David Copperfield By Charles Dickens Chapters 37-38

He said nothing about it all the morning; but before he went away in the afternoon he called me in, and told me that I need not make myself at all uneasy about his daughter's happiness. He had assured her, he said, that it was all nonsense; and he had nothing more to say to her. He believed he was an indulgent father (as indeed he was), and I might spare myself any solicitude on her account.

'You may make it necessary, if you are foolish or obstinate, Mr. Copperfield,' he observed, 'for me to send my daughter abroad again, for a term; but I have a better opinion of you. I hope you will be wiser than that, in a few days. As to Miss Murdstone,' for I had alluded to her in the letter, 'I respect that lady's vigilance, and feel obliged to her; but she has strict charge to avoid the subject. All I desire, Mr. Copperfield, is, that it should be forgotten. All you have got to do, Mr. Copperfield, is to forget it.'

All! In the note I wrote to Miss Mills, I bitterly quoted this sentiment. All I had to do, I said, with gloomy sarcasm, was to forget Dora. That was all, and what was that! I entreated Miss Mills to see me, that evening. If it could not be done with Mr. Mills's sanction and concurrence, I besought a clandestine interview in the back kitchen where the Mangle was. I informed her that my reason was tottering on its throne, and only she, Miss Mills, could prevent its being deposed. I signed myself, hers distractedly; and I couldn't help feeling, while I read this composition over, before sending it by a porter, that it was something in the style of Mr. Micawber.

However, I sent it. At night I repaired to Miss Mills's street, and walked up and down, until I was stealthily fetched in by Miss Mills's maid, and taken the area way to the back kitchen. I have since seen reason to believe that there was nothing on earth to prevent my going in at the front door, and being shown up into the drawing-room, except Miss Mills's love of the romantic and mysterious.

In the back kitchen, I raved as became me. I went there, I suppose, to make a fool of myself, and I am quite sure I did it. Miss Mills had received a hasty note from Dora, telling her that all was discovered, and saying. 'Oh pray come to me, Julia, do, do!' But Miss Mills, mistrusting the acceptability of her presence to the higher powers, had not yet gone; and we were all benighted in the Desert of Sahara.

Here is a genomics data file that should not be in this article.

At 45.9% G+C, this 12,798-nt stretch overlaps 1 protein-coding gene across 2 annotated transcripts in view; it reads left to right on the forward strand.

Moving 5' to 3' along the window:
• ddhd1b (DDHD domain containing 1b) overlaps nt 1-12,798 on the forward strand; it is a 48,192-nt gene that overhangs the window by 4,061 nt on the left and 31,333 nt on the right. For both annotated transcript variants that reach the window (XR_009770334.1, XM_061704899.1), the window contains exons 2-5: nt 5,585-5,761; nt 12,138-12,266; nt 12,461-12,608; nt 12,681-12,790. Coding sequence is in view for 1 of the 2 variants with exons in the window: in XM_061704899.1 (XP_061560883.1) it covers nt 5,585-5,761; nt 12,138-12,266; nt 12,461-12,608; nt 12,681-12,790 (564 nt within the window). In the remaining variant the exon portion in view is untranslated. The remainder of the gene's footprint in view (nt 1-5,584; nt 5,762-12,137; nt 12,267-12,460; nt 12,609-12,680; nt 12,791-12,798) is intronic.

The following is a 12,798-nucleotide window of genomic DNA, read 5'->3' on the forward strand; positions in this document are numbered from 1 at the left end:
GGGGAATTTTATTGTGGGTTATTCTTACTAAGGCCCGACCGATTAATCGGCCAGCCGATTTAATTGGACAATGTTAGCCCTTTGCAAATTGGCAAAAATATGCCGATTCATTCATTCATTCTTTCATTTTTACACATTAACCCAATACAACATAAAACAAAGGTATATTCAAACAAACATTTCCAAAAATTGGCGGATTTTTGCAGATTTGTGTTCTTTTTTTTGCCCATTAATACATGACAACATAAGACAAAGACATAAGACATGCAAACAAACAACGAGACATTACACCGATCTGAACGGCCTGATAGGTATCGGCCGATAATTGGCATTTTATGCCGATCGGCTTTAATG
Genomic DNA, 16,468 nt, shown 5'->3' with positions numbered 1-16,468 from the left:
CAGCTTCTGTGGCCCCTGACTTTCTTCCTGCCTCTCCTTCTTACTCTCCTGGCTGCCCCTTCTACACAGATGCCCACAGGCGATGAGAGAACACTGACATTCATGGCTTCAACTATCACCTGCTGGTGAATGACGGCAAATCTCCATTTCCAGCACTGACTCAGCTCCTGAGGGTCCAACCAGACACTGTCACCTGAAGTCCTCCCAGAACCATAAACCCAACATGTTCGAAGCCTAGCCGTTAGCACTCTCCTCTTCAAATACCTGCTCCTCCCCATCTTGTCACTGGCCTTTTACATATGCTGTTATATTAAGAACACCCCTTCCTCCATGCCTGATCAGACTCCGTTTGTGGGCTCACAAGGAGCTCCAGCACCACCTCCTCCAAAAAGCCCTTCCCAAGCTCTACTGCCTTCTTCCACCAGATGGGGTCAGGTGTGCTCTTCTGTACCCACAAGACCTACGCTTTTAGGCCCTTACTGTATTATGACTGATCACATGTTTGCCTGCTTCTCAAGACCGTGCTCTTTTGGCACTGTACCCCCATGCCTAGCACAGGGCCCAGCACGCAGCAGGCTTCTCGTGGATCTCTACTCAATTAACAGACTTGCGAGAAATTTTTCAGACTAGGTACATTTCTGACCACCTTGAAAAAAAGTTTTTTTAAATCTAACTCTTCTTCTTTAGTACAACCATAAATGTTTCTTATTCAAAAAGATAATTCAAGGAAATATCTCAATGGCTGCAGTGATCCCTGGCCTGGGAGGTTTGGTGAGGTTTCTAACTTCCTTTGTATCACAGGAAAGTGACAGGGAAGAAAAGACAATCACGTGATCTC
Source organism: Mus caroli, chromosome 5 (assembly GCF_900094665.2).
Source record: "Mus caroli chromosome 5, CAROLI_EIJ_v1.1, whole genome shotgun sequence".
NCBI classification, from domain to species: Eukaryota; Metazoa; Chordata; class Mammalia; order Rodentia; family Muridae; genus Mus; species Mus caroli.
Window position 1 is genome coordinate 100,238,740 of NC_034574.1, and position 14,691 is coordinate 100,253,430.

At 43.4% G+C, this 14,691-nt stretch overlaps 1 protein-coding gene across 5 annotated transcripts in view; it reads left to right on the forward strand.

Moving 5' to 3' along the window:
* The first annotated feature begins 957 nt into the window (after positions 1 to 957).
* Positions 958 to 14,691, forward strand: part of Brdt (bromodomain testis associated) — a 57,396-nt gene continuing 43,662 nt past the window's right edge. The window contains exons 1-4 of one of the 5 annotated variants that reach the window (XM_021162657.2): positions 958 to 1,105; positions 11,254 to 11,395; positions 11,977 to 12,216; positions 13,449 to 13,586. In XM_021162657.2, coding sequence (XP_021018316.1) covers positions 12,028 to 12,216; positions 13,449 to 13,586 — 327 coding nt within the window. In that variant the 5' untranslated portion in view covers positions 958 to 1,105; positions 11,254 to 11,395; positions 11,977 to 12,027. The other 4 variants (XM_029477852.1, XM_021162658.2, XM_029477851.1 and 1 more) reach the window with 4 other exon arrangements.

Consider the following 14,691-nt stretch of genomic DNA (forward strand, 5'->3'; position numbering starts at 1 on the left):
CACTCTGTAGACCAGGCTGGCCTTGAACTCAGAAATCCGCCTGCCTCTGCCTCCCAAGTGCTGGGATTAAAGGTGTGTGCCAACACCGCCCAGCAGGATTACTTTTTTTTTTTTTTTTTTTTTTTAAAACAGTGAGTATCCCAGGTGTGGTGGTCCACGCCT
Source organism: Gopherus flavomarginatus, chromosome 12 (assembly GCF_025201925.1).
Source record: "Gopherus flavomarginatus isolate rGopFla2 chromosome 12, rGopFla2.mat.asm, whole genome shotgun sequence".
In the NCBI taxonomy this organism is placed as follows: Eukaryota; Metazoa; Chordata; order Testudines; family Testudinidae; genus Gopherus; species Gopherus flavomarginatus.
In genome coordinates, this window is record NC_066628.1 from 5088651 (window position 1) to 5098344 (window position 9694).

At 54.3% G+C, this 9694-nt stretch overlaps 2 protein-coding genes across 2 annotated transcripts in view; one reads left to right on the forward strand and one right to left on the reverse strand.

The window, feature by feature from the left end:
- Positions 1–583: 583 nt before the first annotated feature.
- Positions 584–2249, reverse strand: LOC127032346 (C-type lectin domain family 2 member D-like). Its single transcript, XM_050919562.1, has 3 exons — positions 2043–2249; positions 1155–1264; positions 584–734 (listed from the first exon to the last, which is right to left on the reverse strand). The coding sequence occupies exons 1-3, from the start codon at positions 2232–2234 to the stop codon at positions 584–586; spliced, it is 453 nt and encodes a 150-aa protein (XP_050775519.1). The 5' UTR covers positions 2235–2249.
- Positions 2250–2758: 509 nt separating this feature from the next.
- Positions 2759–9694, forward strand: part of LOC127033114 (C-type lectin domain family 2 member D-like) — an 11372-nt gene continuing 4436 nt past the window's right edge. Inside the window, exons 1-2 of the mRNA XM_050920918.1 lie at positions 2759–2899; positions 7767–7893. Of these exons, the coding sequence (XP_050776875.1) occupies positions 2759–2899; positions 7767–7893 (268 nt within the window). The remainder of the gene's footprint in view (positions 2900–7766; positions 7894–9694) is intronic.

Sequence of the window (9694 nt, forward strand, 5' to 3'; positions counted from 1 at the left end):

Miss Mills had a wonderful flow of words, and liked to pour them out. I could not help feeling, though she mingled her tears with mine, that she had a dreadful luxury in our afflictions. She petted them, as I may say, and made the most of them. A deep gulf, she observed, had opened between Dora and me, and Love could only span it with its rainbow. Love must suffer in this stern world; it ever had been so, it ever would be so. No matter, Miss Mills remarked. Hearts confined by cobwebs would burst at last, and then Love was avenged.

This was small consolation, but Miss Mills wouldn't encourage fallacious hopes. She made me much more wretched than I was before, and I felt (and told her with the deepest gratitude) that she was indeed a friend. We resolved that she should go to Dora the first thing in the morning, and find some means of assuring her, either by looks or words, of my devotion and misery. We parted, overwhelmed with grief; and I think Miss Mills enjoyed herself completely.

I confided all to my aunt when I got home; and in spite of all she could say to me, went to bed despairing. I got up despairing, and went out despairing. It was Saturday morning, and I went straight to the Commons.

I was surprised, when I came within sight of our office-door, to see the ticket-porters standing outside talking together, and some half-dozen stragglers gazing at the windows which were shut up. I quickened my pace, and, passing among them, wondering at their looks, went hurriedly in.

The clerks were there, but nobody was doing anything. Old Tiffey, for the first time in his life I should think, was sitting on somebody else's stool, and had not hung up his hat.

'This is a dreadful calamity, Mr. Copperfield,' said he, as I entered.

'What is?' I exclaimed. 'What's the matter?'

'Don't you know?' cried Tiffey, and all the rest of them, coming round me.

'No!' said I, looking from face to face.

'Mr. Spenlow,' said Tiffey.

'What about him!'

'Dead!' I thought it was the office reeling, and not I, as one of the clerks caught hold of me. They sat me down in a chair, untied my neck-cloth, and brought me some water. I have no idea whether this took any time.

'Dead?' said I.

'He dined in town yesterday, and drove down in the phaeton by himself,' said Tiffey, 'having sent his own groom home by the coach, as he sometimes did, you know — '


'The phaeton went home without him. The horses stopped at the stable-gate. The man went out with a lantern. Nobody in the carriage.'

'Had they run away?'

'They were not hot,' said Tiffey, putting on his glasses; 'no hotter, I understand, than they would have been, going down at the usual pace. The reins were broken, but they had been dragging on the ground. The house was roused up directly, and three of them went out along the road. They found him a mile off.'

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